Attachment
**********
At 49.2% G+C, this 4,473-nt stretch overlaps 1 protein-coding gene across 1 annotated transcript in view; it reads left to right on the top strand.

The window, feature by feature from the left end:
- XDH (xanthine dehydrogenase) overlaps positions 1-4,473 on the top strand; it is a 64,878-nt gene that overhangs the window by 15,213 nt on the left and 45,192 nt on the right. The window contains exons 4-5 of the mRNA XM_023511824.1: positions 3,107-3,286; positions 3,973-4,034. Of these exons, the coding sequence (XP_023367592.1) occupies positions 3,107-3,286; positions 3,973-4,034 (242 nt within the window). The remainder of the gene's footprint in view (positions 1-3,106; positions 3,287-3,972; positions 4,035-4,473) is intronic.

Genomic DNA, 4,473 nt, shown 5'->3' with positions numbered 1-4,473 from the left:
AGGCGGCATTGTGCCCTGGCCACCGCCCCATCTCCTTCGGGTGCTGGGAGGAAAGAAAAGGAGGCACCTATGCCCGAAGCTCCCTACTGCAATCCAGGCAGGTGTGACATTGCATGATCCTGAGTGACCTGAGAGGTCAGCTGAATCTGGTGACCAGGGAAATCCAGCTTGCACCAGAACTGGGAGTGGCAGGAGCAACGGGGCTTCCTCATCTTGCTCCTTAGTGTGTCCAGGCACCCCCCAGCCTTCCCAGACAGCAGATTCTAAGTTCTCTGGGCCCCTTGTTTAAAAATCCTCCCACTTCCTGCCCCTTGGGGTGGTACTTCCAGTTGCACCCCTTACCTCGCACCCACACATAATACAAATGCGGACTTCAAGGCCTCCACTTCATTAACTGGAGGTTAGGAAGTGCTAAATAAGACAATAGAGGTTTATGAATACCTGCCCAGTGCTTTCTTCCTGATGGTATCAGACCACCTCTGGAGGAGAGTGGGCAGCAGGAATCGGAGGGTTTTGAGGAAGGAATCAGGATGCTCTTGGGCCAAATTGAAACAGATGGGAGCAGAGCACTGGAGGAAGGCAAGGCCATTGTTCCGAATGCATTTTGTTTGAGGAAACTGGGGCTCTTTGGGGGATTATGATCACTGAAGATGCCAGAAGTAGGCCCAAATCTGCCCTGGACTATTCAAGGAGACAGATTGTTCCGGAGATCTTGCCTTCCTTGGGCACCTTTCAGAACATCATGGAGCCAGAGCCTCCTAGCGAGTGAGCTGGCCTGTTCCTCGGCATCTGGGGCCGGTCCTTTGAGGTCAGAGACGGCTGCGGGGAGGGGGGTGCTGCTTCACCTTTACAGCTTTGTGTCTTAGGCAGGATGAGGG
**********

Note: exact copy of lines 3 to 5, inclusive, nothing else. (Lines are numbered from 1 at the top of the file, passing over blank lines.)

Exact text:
- XDH (xanthine dehydrogenase) overlaps positions 1-4,473 on the top strand; it is a 64,878-nt gene that overhangs the window by 15,213 nt on the left and 45,192 nt on the right. The window contains exons 4-5 of the mRNA XM_023511824.1: positions 3,107-3,286; positions 3,973-4,034. Of these exons, the coding sequence (XP_023367592.1) occupies positions 3,107-3,286; positions 3,973-4,034 (242 nt within the window). The remainder of the gene's footprint in view (positions 1-3,106; positions 3,287-3,972; positions 4,035-4,473) is intronic.

Genomic DNA, 4,473 nt, shown 5'->3' with positions numbered 1-4,473 from the left:
AGGCGGCATTGTGCCCTGGCCACCGCCCCATCTCCTTCGGGTGCTGGGAGGAAAGAAAAGGAGGCACCTATGCCCGAAGCTCCCTACTGCAATCCAGGCAGGTGTGACATTGCATGATCCTGAGTGACCTGAGAGGTCAGCTGAATCTGGTGACCAGGGAAATCCAGCTTGCACCAGAACTGGGAGTGGCAGGAGCAACGGGGCTTCCTCATCTTGCTCCTTAGTGTGTCCAGGCACCCCCCAGCCTTCCCAGACAGCAGATTCTAAGTTCTCTGGGCCCCTTGTTTAAAAATCCTCCCACTTCCTGCCCCTTGGGGTGGTACTTCCAGTTGCACCCCTTACCTCGCACCCACACATAATACAAATGCGGACTTCAAGGCCTCCACTTCATTAACTGGAGGTTAGGAAGTGCTAAATAAGACAATAGAGGTTTATGAATACCTGCCCAGTGCTTTCTTCCTGATGGTATCAGACCACCTCTGGAGGAGAGTGGGCAGCAGGAATCGGAGGGTTTTGAGGAAGGAATCAGGATGCTCTTGGGCCAAATTGAAACAGATGGGAGCAGAGCACTGGAGGAAGGCAAGGCCATTGTTCCGAATGCATTTTGTTTGAGGAAACTGGGGCTCTTTGGGGGATTATGATCACTGAAGATGCCAGAAGTAGGCCCAAATCTGCCCTGGACTATTCAAGGAGACAGATTGTTCCGGAGATCTTGCCTTCCTTGGGCACCTTTCAGAACATCATGGAGCCAGAGCCTCCTAGCGAGTGAGCTGGCCTGTTCCTCGGCATCTGGGGCCGGTCCTTTGAGGTCAGAGACGGCTGCGGGGAGGGGGGTGCTGCTTCACCTTTACAGCTTTGTGTCTTAGGCAGGATGAGGG